• When planning each stage, always consider a "point of no return" - i.e. the point at which it is faster to bite through to the end of the stage. In addition, the individual stages are listed with break-off possibilities (if available).
  • In case of emergency, shelter huts/possibilities are shown on the maps of the individual stages. These should be included in planning.
  • Behavior in the event of a thunderstorm (key points):
    •  Leave exposed areas (e.g. ridges) as quickly as possible: lightning usually strikes exposed points.
    •  A shelter under single trees is very dangerous. In contrast, a dense forest is comparatively safe.
    •  Squat on the ground, weight on the balls of your feet, feet together, head lowered, ears covered. Do not lie flat on the ground; avoid rocks.
    •  Stay away from metal fences and other metal objects.
    •  Drop metal objects such as backpacks with metal frames (inside and out) and trekking poles.
    •  Stay away from water, including the trail itself if a rainstorm has turned it into a stream.


In addition, however, intense heat (even if it is not a severe weather event) can be very dangerous for you as a trekker. Dehydration will weaken you faster than you think, so you may become too weak to reach your destination. So take enough water with you, especially in high summer (when temperatures in the lowlands can reach 40°C). On the maps of the individual stages, the springs are also marked - but never rely on a single spring, as it can temporarily dry up.

Safety instructions and crime

The probability that something will be stolen from you or that you will be threatened is very low in the Western Balkans and thus on the High Scardus Trail - about as high as in the Alps. The reason for this is the great hospitality, which is a very high good in the Western Balkans. But of course, like everywhere else in the world, there are exceptions.


We recommend the following measures:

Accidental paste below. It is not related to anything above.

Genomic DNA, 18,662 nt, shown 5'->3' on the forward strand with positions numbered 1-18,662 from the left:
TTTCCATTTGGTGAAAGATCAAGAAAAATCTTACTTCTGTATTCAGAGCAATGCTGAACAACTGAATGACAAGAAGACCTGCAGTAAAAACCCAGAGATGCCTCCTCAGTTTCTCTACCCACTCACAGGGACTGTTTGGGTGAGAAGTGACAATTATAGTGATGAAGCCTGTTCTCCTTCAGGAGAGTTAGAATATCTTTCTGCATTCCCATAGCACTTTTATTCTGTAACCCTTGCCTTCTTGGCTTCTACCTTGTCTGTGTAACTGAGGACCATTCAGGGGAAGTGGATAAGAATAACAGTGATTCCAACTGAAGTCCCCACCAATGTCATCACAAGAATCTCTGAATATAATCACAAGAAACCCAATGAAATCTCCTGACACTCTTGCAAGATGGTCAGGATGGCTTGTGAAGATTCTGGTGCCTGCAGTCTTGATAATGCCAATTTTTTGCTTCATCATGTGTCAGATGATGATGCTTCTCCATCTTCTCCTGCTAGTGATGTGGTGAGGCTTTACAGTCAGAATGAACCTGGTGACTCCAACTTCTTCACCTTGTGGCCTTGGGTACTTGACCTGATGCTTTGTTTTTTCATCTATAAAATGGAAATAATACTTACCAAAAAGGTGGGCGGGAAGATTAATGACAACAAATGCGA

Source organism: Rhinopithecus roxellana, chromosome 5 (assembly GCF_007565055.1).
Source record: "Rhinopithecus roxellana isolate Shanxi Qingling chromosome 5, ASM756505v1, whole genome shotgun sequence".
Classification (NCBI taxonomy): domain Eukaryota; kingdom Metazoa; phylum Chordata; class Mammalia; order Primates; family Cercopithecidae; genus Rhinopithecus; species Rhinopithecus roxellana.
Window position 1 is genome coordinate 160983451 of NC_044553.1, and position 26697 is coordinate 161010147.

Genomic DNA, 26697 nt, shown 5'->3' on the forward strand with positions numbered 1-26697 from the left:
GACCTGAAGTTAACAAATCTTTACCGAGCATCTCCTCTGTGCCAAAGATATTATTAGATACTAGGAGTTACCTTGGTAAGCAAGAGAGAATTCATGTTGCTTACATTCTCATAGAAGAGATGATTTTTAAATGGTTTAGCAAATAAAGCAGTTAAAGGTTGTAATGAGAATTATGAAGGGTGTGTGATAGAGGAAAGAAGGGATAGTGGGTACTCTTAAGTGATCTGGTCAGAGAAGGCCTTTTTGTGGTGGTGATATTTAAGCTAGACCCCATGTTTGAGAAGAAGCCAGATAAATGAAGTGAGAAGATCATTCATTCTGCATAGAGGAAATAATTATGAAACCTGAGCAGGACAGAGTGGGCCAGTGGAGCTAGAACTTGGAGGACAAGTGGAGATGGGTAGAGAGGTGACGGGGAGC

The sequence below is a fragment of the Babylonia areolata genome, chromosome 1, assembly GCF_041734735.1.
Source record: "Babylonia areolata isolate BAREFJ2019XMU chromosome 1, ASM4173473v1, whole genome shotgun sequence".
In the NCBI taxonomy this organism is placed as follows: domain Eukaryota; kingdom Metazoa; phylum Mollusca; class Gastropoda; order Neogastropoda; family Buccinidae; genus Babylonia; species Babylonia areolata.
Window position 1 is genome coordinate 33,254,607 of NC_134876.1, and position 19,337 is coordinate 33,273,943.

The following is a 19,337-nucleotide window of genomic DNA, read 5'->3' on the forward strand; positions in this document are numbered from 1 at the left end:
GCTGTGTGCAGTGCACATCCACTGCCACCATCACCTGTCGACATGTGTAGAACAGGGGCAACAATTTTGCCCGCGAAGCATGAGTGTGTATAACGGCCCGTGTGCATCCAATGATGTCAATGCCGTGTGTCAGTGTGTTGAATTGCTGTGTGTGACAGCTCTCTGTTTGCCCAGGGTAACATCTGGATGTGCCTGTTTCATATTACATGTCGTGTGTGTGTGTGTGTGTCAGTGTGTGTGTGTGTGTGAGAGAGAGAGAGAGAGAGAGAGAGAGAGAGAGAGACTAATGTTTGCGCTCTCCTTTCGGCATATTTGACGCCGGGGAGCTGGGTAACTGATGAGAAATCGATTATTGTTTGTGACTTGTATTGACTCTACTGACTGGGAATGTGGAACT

• If possible, do not hike alone but at least in pairs and better still in a group. This way, help is also possible if you are injured on the trail or you cannot continue hiking on a stage for other reasons.
  • Inform your hosts in the accommodations about your next destination. In addition, report regularly to a trusted person at home about your location and when you will next contact them.
  • In case of emergency, dial the following numbers
    • Kosovo: Police 192 I Emergency 112, 194
    • North Macedonia: Police 192 I Emergency 194
    • Albania: Police emergency number 129 or +355 4 2226801 (English) I Emergency doctor 127 or +355 4 2222235 (English)


The fauna and flora in the High Scardus region is extremely rich. Especially for the larger carnivores such as bears and wolves, the mountainous regions of the Western Balkans have become a refuge, so that relatively healthy populations live there. What pleases the biologist may bring beads of sweat to your forehead. But don't worry: the chances that you will see a bear or a wolf are very low. Both species are so shy that they are usually long gone before you get to see them.


However, in the unlikely event that you do encounter a bear, here are the rules:


  • While you are hiking the best way to avoid an encounter is letting a bear know you’re there.
  • Make noise by whistling, talking, etc., to give the bear a chance to move away before you get close enough to make it feel threatened.
  • If you encounter a bear and it does not move away, you should
    • Back away.
    • Speak calmly and firmly.
    • Avoid making eye contact.
    • Do not run or “play dead” even if a bear makes a “bluff charge.”


By the way: a wolve would never attack a human.

A Sharri Dog in quiet peace
A Sharri Dog in quiet peace
These huge dogs protect flocks of sheep and the sheperds from bears and wolves Photo: G.Mussnig/Trail Angels, CC BY-ND
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High Scardus Trail Organization